The 35 GWh lithium-ion cell production facility, in partnership with Panasonic,
will cut battery cost in a lower-cost electric vehicle by only $2,800,
and create overcapacity as Tesla likely misses its target of selling
500,000 electric cars in 2020, Lux Research says.
BOSTON, MA – September 3, 2014 – Tesla Motors’ plan to build a new 35 GWh lithium-ion cell production facility – dubbed the Gigafactory – for electric vehicles that will bring about only a modest reduction in battery costs, and create significant overcapacity, given likely sales of less than half the targeted 500,000, according to Lux Research.
Tesla and its partner, Panasonic, will contribute about 45% and 35%, respectively, of the initial $4 billion required to build the Gigafactory, proposed to go on-stream in 2017. An analysis by Lux Research projects sales of only 240,000 cars in 2020, leading to razor-thin margins to Panasonic and 57% overcapacity.
“The Gigafactory will only reduce the Tesla Model 3’s cost by $2,800, not enough to sway the success of the planned lower-cost EV,” said Cosmin Laslau, Lux Research Analyst and the lead author of the report titled, “The Tesla-Panasonic Battery Gigafactory: Analysis of Li-ion Cost Trends, EV Price Reduction, and Capacity Utilization.”
“Besides, Lux’s analysis reveals significant overcapacity because Tesla will miss its ambitious target of half a million,” he added.
Lux Research evaluated Tesla Motors’ Gigafactory plan and its consequences for the EV industry. Among their findings:
- Cost-cutting is the name of the game, but the Gigafactory does not do enough. Battery prices need to fall dramatically if plug-in cars hope to break beyond their current niche. The OEMs backing the U.S. Advanced Battery Consortium are targeting $125/kWh by 2020 – more than four times lower than $520/kWh, the price Ford paid for its Focus EV battery packs. Currently, Tesla has the lowest cost – about $274/kWh, according to Lux Research analysis. Tesla founder Elon Musk aims to cut cost by 30%, on the strength of scale, location and technology, lowering the price to $196/kWh with the Gigafactory.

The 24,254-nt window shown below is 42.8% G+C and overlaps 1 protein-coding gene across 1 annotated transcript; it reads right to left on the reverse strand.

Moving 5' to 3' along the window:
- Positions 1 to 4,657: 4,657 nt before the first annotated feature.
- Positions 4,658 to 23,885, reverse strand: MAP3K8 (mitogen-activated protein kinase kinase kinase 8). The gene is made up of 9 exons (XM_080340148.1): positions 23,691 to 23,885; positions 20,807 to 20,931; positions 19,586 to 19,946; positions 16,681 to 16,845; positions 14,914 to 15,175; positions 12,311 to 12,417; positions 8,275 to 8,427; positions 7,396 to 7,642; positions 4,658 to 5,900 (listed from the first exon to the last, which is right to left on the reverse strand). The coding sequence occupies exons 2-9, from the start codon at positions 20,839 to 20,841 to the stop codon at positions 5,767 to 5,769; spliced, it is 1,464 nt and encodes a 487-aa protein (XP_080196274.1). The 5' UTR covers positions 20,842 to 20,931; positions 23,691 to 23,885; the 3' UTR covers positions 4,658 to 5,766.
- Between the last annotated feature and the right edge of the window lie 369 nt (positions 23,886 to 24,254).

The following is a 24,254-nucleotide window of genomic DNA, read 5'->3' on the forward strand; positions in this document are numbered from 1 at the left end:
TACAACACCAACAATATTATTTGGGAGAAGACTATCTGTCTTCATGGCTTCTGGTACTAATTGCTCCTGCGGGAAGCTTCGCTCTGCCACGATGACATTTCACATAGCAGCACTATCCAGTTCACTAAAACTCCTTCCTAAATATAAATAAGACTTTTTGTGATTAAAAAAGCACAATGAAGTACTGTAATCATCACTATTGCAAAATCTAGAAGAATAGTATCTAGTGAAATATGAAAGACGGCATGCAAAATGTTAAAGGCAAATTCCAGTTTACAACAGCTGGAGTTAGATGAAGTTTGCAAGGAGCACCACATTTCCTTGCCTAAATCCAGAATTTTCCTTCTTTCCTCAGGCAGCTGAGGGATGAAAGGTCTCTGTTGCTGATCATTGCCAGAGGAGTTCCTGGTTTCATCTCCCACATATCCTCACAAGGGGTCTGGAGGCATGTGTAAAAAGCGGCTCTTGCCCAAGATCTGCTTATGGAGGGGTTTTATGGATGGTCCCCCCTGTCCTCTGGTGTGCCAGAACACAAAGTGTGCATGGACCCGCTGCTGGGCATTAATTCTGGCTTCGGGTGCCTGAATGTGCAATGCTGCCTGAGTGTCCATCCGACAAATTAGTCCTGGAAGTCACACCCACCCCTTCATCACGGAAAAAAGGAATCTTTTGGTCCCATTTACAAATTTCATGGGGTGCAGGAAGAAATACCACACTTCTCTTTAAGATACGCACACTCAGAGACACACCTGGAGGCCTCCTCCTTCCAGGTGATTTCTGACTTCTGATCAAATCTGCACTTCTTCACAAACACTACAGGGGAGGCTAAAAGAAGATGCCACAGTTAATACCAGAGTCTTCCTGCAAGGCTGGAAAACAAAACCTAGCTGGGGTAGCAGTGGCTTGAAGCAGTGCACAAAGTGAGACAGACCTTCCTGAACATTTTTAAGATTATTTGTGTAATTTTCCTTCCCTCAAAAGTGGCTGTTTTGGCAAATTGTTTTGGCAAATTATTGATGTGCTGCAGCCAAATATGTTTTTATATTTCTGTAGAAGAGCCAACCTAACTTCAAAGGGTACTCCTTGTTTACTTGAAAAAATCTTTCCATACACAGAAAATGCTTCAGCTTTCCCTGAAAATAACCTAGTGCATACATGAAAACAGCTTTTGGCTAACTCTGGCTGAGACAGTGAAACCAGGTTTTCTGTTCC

- Panasonic faces risks. The Gigafactory might seem like a great win for Panasonic, ahead of rivals such as Samsung SDI, LG Chem, and NEC. But in reality the Japanese company faces high risks. In the optimistic scenario of Tesla attaining its targeted half a million EVs, Panasonic could rake in more than $15 billion between 2017 and 2020. But at the more likely 240,000 EVs, as estimated by Lux Research, Panasonic would take in only $7 billion on its likely investment of $1.4 billion, with questionable margins.
- Gigafactory will lead to huge overcapacity. The Gigafactory, proposed to be built at a cost of $5 billion, is designed to make 35 GWh Li-ion cells for half a million EVs. But in the likely event of much lower sales of 240,000, overcapacity will be to the extent of 20 GWh. This 57% overcapacity is unlikely to be filled either by rival carmakers or Tesla’s own plans to sell some stationary battery packs to developers like SolarCity for residential photovoltaic integration and other uses.
The report, titled “The Tesla-Panasonic Battery Gigafactory: Analysis of Li-ion Cost Trends, EV Price Reduction, and Capacity Utilization,” is part of the Lux Research Energy Storage Intelligence service.